What are sleep studies conducted for


Sleep deprivation is a fascinating topic, spawning a wide range of research and experimentation over the years.

Many of the experiments were rigorously scientific. But there have also been some controversial and cruel tests done, both by scientists and the military.

Then there are the handful of brave individuals who willingly documented themselves going through extreme sleep deprivation.

Some did it in the name of science, others to raise money for charity or to get their name in the Guinness world records book.

Whatever the case, we’ve learned a lot from observing their steady mental and physical decline as the lack of sleep took its toll.

Note: this article is about extreme cases of sleep deprivation. For a more general overview, see the introductory article about sleep deprivation. 

1. Peter Tripp’s 201 hour DJ set

Way back in 1959, the radio presenter Peter Tripp decided to raise money for a children’s foundation.

He did so by sitting inside a glass booth in Times Square and broadcasting his show for 201 straight hours.

He was observed by scientists and doctors throughout, along with the curious general public. And at the outset, he seemed very much in good spirits.

By day 3 though, he was cursing the people around him and hallucinating. He thought there were spiders in his shoes, taking them off to check.

Scientists noted that his brainwaves appeared to mirror what would usually be the 90 minute REM sleep cycle, which is when we dream most.

Dreaming while awake

He was hallucinating during those specific periods, so they hypothesized that he was seeing dream imagery whilst awake.

Despite struggling to keep a grip on reality, he managed to finish the experiment. He then slept for 13 hours, after which he reported that he had recovered well.

His family and friends disagreed, however, saying he was a changed man and still suffering the effects of his experiment. Not long after, he got divorced, lost his job, and eventually became a traveling salesman.

Here’s a fascinating documentary about Peter Tripp’s brave sleep deprivation experiment.

2. Randy Gardner’s sleep deprivation world record

It’s not really clear who holds the record for the longest period of time with no sleep. Despite numerous claims throughout history, most are anecdotal with no indisputable proof.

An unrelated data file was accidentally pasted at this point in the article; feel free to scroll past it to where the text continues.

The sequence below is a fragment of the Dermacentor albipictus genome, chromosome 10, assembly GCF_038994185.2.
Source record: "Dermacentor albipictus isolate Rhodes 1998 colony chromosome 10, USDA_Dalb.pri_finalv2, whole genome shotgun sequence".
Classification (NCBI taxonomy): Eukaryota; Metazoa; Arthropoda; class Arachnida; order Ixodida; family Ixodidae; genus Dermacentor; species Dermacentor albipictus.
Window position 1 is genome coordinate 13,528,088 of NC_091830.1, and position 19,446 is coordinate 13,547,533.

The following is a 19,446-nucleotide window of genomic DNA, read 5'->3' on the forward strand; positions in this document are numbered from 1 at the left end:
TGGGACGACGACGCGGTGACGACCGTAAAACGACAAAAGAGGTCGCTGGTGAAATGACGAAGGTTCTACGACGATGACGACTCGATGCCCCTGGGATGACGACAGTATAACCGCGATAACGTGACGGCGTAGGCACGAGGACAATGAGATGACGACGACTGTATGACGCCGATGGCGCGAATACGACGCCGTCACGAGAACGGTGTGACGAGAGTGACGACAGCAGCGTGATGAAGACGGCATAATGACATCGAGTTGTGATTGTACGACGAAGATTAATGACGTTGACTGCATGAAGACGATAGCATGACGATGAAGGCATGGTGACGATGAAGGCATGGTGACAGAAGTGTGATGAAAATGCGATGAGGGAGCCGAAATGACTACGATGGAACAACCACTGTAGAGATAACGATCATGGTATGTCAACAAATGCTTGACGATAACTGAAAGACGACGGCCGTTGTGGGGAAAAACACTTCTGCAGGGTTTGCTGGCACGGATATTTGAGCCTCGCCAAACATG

The Guinness World Records organization no longer registers this category because of worries about the damage people might cause themselves.

11 days and 24 minutes awake

One interesting candidate for the record is a scientifically observed experiment in 1964. Amazingly, a high school student in San Diego called Randy Gardner stayed awake for 11 days and 24 minutes.

The experiment was observed and documented by professionals, including a Stanford sleep researcher.

So despite more recent claims to have broken the record, this one stands out because it was carefully monitored.

During the experiment, it was noted that he experienced diminished cognitive functioning and behavioral changes.

He was moody, suffered from paranoia and hallucinations, along with memory and concentration problems.

Incredibly though, he still won a game of ping-pong against one of the observers on day 10!

Randy was able to hold a press conference at the end, in which he appeared to be well and healthy. And after two very long sleeps over the next few days, he seemed to fully recover.

Shattered – a controversial reality TV show

In 2004, a British reality TV show called Shattered was aired. 10 contestants had to stay awake for seven days, competing in challenges and tasks along the way.

The eventual winner was Clare Southern, who endured 178 hours of sleep deprivation, winning £97,000 for her efforts.

Despite numerous complaints about the concept behind the series, none of the competitors suffered any health consequences of note.

In 2018, the Guardian published an interesting article looking back at the show if you’d like to know more.

4. Do you need your beauty sleep?

People have long joked that they need their beauty sleep, and it seems that they might be right.

In 2013, Swedish researchers conducted a study of the effects of sleep deprivation on facial appearance.

They photographed 5 men and 5 women after a normal night’s sleep, and again after 31 hours of sleep deprivation.

20 men and 20 women were asked to judge the photos based on factors such as fatigue, facial cues of different emotions and sadness.

The study found that following the period of sleep deprivation, people were judged as having:

…more hanging eyelids, redder eyes, more swollen eyes, darker circles under the eyes, paler skin, more wrinkles/fine lines, and more droopy corners of the mouth…In addition, sleep-deprived individuals looked sadder than after normal sleep, and sadness was related to looking fatigued.

5. If you look tired, will people avoid you?

In 2017, Swedish researchers again studied how people perceive others when sleep deprived.

122 people rated photos of 25 people after 2 days of sleep restriction. They found some startling results: